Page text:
Main Street in the city of Canandaigua boasts large stately homes, proud civic structures, dignified historic churches and stylish commercial buildings. A portion of the busy, four-lane thoroughfare is divided by a grassy median. As the street slopes downward through the business district, Canandaigua Lake beckons invitingly from the distance to travelers and residents alike.
This year, the city and the sparkling Finger Lake are in the spotlight. Canandaigua is celebrating 100 years as a city. A new exhibition opened this spring at the Ontario County Historical Society Museum and Research Center, which reveals how and why Canandaigua made the transformation from village to city in April 1913. Along with many other changes to the city during its first century, the museum display documents how its Main Street was dramatically altered over 60 years ago.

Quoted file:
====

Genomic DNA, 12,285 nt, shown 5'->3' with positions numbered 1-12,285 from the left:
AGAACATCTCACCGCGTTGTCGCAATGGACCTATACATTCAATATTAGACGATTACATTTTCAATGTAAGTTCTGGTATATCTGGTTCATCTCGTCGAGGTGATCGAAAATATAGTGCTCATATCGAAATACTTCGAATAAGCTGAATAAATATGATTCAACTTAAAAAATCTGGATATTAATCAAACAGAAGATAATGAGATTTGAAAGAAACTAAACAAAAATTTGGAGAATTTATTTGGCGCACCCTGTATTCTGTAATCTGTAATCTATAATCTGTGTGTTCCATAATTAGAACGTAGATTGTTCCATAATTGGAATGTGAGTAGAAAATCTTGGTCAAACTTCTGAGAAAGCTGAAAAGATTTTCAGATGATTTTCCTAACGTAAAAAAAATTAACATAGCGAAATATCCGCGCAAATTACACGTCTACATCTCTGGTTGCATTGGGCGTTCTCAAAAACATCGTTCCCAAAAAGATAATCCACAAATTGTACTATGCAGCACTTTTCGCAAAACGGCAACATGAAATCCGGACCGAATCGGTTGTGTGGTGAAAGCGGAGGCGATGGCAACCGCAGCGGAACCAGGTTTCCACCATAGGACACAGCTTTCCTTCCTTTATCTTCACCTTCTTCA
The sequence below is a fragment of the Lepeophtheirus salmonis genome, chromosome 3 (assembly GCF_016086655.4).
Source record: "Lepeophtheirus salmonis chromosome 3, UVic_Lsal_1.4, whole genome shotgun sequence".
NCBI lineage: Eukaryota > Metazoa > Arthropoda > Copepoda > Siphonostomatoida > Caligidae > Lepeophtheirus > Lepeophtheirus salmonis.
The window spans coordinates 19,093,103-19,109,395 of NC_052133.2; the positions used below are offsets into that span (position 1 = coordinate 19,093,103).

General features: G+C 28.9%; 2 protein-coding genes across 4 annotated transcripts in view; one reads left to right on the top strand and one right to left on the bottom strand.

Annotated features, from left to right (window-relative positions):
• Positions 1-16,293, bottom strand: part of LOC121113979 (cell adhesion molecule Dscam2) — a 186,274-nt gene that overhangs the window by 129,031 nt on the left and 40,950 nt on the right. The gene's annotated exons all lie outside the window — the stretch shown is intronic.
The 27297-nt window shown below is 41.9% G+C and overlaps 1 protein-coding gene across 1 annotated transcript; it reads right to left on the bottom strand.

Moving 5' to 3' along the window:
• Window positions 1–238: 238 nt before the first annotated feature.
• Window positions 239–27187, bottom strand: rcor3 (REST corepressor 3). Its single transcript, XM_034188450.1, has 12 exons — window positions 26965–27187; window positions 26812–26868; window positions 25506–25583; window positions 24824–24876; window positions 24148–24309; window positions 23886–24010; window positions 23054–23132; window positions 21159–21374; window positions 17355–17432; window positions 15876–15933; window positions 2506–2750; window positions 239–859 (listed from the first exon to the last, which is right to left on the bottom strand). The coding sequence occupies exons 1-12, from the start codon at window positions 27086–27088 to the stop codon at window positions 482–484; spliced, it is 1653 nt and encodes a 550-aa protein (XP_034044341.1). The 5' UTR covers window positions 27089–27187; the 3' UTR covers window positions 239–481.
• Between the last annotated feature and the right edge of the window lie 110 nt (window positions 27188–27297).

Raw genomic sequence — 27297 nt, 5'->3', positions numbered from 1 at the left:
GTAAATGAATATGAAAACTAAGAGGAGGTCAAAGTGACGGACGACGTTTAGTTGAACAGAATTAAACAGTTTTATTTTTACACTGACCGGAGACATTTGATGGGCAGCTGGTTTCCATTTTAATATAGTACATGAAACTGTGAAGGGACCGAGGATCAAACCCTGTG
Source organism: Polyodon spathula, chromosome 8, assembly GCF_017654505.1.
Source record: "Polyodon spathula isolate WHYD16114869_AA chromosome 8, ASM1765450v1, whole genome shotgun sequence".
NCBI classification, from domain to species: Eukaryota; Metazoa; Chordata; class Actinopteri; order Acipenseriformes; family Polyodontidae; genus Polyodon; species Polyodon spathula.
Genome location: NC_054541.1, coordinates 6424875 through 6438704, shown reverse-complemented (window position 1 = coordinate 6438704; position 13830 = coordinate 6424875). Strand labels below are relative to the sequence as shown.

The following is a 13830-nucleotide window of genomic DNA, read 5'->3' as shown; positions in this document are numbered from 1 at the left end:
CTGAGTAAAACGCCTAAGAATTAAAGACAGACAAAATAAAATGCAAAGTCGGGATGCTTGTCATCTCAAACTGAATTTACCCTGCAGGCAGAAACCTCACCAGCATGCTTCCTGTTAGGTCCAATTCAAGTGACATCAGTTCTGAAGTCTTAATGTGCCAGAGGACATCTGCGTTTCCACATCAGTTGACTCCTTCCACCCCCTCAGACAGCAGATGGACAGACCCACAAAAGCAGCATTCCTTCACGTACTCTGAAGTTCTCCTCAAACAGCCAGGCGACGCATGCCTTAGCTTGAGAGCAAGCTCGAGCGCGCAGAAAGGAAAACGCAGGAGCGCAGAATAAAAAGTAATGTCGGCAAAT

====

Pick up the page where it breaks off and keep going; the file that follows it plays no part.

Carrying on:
Canandaigua’s Centennial anniversary was heralded on January 1, 2013 with the dedication of the rare clock atop Canandaigua’s City Hall. Thanks to community support, the clock is now in working order for the first time in over two decades. The handsome yellow and white public structure has overlooked Main Street since it was built as the county’s second courthouse in 1824. With its recently restored timepiece, the building is an example of the community’s adaptability and endurance. Fittingly, the city’s centennial logo is a graphic adaptation of the tower clock.